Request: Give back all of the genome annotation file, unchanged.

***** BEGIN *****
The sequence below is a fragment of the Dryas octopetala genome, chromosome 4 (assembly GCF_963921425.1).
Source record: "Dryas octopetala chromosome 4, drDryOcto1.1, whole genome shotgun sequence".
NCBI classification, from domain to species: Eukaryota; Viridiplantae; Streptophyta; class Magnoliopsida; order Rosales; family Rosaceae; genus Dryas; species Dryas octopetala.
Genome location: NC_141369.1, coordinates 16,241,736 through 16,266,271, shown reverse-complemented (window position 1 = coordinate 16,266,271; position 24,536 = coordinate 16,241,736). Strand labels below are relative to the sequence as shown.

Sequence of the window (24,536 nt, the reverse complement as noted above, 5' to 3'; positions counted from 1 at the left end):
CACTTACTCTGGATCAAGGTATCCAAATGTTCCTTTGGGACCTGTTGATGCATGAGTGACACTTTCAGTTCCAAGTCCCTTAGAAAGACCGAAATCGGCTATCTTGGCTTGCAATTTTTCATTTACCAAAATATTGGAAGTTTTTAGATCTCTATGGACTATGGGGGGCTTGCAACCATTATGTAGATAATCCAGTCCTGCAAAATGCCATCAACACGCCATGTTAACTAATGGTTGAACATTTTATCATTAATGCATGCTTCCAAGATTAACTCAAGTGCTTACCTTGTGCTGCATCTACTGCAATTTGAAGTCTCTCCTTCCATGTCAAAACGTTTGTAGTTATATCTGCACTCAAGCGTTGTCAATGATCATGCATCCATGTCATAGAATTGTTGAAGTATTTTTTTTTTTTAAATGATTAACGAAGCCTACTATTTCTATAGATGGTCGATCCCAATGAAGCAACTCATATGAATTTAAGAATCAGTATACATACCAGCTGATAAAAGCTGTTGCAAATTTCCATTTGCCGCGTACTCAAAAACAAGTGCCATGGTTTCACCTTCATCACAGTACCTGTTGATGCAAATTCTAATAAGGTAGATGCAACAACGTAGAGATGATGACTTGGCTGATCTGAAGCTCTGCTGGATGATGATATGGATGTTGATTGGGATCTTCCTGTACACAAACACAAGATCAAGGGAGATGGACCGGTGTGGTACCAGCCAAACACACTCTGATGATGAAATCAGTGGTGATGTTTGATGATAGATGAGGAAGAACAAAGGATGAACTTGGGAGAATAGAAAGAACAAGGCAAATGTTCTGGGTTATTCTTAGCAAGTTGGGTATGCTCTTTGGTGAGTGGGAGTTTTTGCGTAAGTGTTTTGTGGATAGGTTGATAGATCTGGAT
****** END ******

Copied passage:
The sequence below is a fragment of the Dryas octopetala genome, chromosome 4 (assembly GCF_963921425.1).
Source record: "Dryas octopetala chromosome 4, drDryOcto1.1, whole genome shotgun sequence".
NCBI classification, from domain to species: Eukaryota; Viridiplantae; Streptophyta; class Magnoliopsida; order Rosales; family Rosaceae; genus Dryas; species Dryas octopetala.
Genome location: NC_141369.1, coordinates 16,241,736 through 16,266,271, shown reverse-complemented (window position 1 = coordinate 16,266,271; position 24,536 = coordinate 16,241,736). Strand labels below are relative to the sequence as shown.

Sequence of the window (24,536 nt, the reverse complement as noted above, 5' to 3'; positions counted from 1 at the left end):
CACTTACTCTGGATCAAGGTATCCAAATGTTCCTTTGGGACCTGTTGATGCATGAGTGACACTTTCAGTTCCAAGTCCCTTAGAAAGACCGAAATCGGCTATCTTGGCTTGCAATTTTTCATTTACCAAAATATTGGAAGTTTTTAGATCTCTATGGACTATGGGGGGCTTGCAACCATTATGTAGATAATCCAGTCCTGCAAAATGCCATCAACACGCCATGTTAACTAATGGTTGAACATTTTATCATTAATGCATGCTTCCAAGATTAACTCAAGTGCTTACCTTGTGCTGCATCTACTGCAATTTGAAGTCTCTCCTTCCATGTCAAAACGTTTGTAGTTATATCTGCACTCAAGCGTTGTCAATGATCATGCATCCATGTCATAGAATTGTTGAAGTATTTTTTTTTTTTAAATGATTAACGAAGCCTACTATTTCTATAGATGGTCGATCCCAATGAAGCAACTCATATGAATTTAAGAATCAGTATACATACCAGCTGATAAAAGCTGTTGCAAATTTCCATTTGCCGCGTACTCAAAAACAAGTGCCATGGTTTCACCTTCATCACAGTACCTGTTGATGCAAATTCTAATAAGGTAGATGCAACAACGTAGAGATGATGACTTGGCTGATCTGAAGCTCTGCTGGATGATGATATGGATGTTGATTGGGATCTTCCTGTACACAAACACAAGATCAAGGGAGATGGACCGGTGTGGTACCAGCCAAACACACTCTGATGATGAAATCAGTGGTGATGTTTGATGATAGATGAGGAAGAACAAAGGATGAACTTGGGAGAATAGAAAGAACAAGGCAAATGTTCTGGGTTATTCTTAGCAAGTTGGGTATGCTCTTTGGTGAGTGGGAGTTTTTGCGTAAGTGTTTTGTGGATAGGTTGATAGATCTGGAT